Historically speaking, there have been violence of various kinds, types, modes and methods over the years. Manavi Kapoor writing in the Quartz India identified a few of them. The Indian sadhus stormed the parliament complex in 1966 demanding that the Indian government declare a national cow-protection law. While police stopped the mob from entering the building, seven sadhus and one policeman were killed in the clash. But nothing was done to rectify or address these kinds of violence then.
In 1984, for instance, after then Prime Minister Mrs. Gandhi was assassinated, supporters of the Congress party carried out violent attacks on the Sikh community. This was to avenge the death of Mrs Gandhi, who was killed by her Sikh security guard, who, in turn, was trying to avenge Gandhi’s decision to allow military forces into the Golden Temple, Sikhism’s holiest site. This revenge taking riot was carried out for four days by the Congress party workers and the goons employed by them in which over 2,000 Sikhs were killed. The Congress party which came to power again did not do anything to punish those who were guilty and redress the grievances of the affected Sikh community. This failure of the Congress party continued to haunt the polity of India for many decades later.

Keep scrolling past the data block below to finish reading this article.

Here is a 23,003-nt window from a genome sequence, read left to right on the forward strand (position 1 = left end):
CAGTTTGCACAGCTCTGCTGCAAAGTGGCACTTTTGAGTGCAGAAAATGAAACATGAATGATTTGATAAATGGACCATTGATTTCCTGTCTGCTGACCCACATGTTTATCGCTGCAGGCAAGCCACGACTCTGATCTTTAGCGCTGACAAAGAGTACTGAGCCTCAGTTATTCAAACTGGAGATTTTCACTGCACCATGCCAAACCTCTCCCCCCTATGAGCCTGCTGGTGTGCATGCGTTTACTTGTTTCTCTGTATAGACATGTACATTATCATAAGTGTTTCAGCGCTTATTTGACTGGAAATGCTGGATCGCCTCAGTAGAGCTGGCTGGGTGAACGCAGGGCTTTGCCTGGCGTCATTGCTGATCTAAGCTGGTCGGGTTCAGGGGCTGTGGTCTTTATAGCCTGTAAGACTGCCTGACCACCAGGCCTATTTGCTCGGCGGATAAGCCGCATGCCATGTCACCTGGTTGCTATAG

Even Rajiv Gandhi who is considered by some to be a ‘decent’ politician, with an overwhelming majority did not and possibly could not punish his own party men who master minded the massacre of Sikhs. There is no doubt that the Congress party paid heavy price for its acts of commissions and omissions like these in the last 6 decades. No Indian will shed tears for the Congress party but surely will detest it for its misrule which has forced many citizens of this country to opt for the Bhartiya Janta Party as a viable alternative. In the last one decade, India has paid heavy price for this.